Breast Pumps Breast Milk Storage Nursing Bras Other Top Products Pumping and storing breast milk is a painstaking process, so naturally, you don’t want to waste any of the precious ounces. But what if you have already warmed the chilled or frozen packet of milk and your baby didn’t finish it? Can you use it if it’s bee

    24 OCT 2016

    How Long is Breast Milk Good for After Warming?

    Breast Pumps

    Breast Milk Storage

    Nursing Bras

    Other Top Products

    Pumping and storing breast milk is a painstaking process, so naturally, you don’t want to waste any of the precious ounces.

    But what if you have already warmed the chilled or frozen packet of milk and your baby didn’t finish it? Can you use it if it’s been sitting out or do you toss it?

    We’re going to consult a few experts to see what they suggest. Then we’ll give a quick rundown of best practices to ensure your milk stays safe to consume for as long as possible.

    Breast milk is a living food, full of nutrition as well as a certain level of bacteria. The milk itself has inherent antibacterial properties which keep the harmful microbes in check. Under normal circumstances, breast milk can be safely stored for up to eight days in the refrigerator.

    But this applies only to freshly expressed milk, not milk that has been stored then rewarmed. The question we’re asking is how long after warming the milk is it safe for your infant to consume it. In other words, how fast till it spoils?

    To date, there are no published scientific studies which specifically address the safety of offering previously warmed milk to your child. Frankly, there are breastfeeding advocates with opposing opinions.

    Some say, yes, you can use warmed milk for some time after it has been warmed for initial consumption. This article suggests that you put any unused milk back into the refrigerator within half an hour of warming to be heated up later.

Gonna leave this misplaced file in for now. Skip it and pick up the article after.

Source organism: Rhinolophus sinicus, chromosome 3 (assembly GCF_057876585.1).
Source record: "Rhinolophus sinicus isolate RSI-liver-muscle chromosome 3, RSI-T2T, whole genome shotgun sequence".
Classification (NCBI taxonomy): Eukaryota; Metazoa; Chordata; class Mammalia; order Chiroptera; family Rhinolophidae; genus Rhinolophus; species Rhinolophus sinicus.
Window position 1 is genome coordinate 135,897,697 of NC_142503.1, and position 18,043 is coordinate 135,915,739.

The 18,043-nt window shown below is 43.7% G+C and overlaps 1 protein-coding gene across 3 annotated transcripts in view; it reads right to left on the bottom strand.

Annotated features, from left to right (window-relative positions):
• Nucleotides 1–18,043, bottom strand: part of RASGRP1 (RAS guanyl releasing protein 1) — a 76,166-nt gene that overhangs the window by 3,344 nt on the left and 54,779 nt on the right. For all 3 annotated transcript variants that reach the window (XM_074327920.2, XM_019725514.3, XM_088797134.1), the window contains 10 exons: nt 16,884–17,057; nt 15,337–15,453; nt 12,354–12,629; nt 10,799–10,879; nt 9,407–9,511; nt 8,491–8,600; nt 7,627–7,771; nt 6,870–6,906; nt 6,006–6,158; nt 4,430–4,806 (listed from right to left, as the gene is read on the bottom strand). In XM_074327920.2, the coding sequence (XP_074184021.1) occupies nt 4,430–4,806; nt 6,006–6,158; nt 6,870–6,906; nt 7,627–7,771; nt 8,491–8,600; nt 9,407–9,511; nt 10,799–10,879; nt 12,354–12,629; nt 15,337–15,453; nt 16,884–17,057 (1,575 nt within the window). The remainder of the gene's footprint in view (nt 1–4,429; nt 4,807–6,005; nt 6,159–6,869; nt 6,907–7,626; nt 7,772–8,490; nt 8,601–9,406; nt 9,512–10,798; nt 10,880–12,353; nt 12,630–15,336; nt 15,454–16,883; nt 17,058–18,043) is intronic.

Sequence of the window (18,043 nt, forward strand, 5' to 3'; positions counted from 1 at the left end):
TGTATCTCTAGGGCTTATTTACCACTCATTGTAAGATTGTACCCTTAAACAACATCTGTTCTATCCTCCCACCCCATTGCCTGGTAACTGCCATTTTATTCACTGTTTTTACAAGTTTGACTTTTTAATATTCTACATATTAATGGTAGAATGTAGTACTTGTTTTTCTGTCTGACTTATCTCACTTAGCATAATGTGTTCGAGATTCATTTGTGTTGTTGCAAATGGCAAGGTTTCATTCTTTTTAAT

In this article by the lactation consultant, Jan Barger, she cites a small study stating there is little difference between first-time warmed milk and using the same milk later.

    Ruth Lawrence, MD, states the following on page 639 in her book, Breastfeeding: A Guide for the Medical Professional:

    “[Fresh] Breast milk can safely stand at room temperature for 6 to 8 hours and need not be discarded if the first feeding attempt is incomplete.” (7th edition, 2011)

    The Academy of Breastfeeding Medicine Protocol Committee suggests that whether human milk is safe to consume after being thawed depends on how the milk was collected, how it was thawed and, of course, how much bacteria was in the milk.

    The problem is that, as stated above, there are no studies showing whether or not warmed breast milk is unsafe after sitting out for a certain period. As such, many experts warn mothers to throw away any unused milk.

    Both sides have their points. You will have to use your own judgment as well as your nose to decide if the milk is safe for your child. You can give the unused portion a sniff test. Breast milk generally has a light, sweet scent. If it has a sour smell, play it safe and toss it.

    In the event that you choose to warm up and offer your infant previously thawed/warmed milk, there are times you should not risk using it. Never feed rewarmed milk to a child with a compromised immune system such as a preemie or when your infant is ill.

    But What About Wasting All That Precious Milk?

    There are two ways to handle this so milk won’t be wasted. One way is not to thaw any more than you need at each feeding. Don’t worry that you didn’t warm up enough since heating up milk only takes a few minutes.

    Alternatively, for those who are less concerned about offering warmed milk, consume it within a half an hour or immediately put in refrigerator for later use.

    Best Practices for Handling Breast Milk for Optimal Storage Life

    There is no need to be paranoid but since the health of your child is paramount, you will want to be careful with hygiene and milk storage practices. Here are some quick reminders:

    See more here ➝

    Wash pump parts which came in contact with your skin in hot, soapy water and air dry, perhaps you could even use some specialized breast pump cleaning wipes

    Ultimately, you will be the best judge of whether to reuse breast milk which has been standing out of the refrigerator. But as the old adage says, “When in doubt, toss it out.” In the end, your child’s health is more important than quibbling over wasting a few ounces of milk.

    (This article has been used with permission from www.maternityglow.com)

    Before pumping:

    Wash your hands. No need for any sterilization – just hot water and soap

    Make sure your nursing bra is changed often, also your breast pads

    Use only new, clean packets for storing milk

    Save smaller portions per packet, especially during early infancy

    Source : www.nursingangel.com.au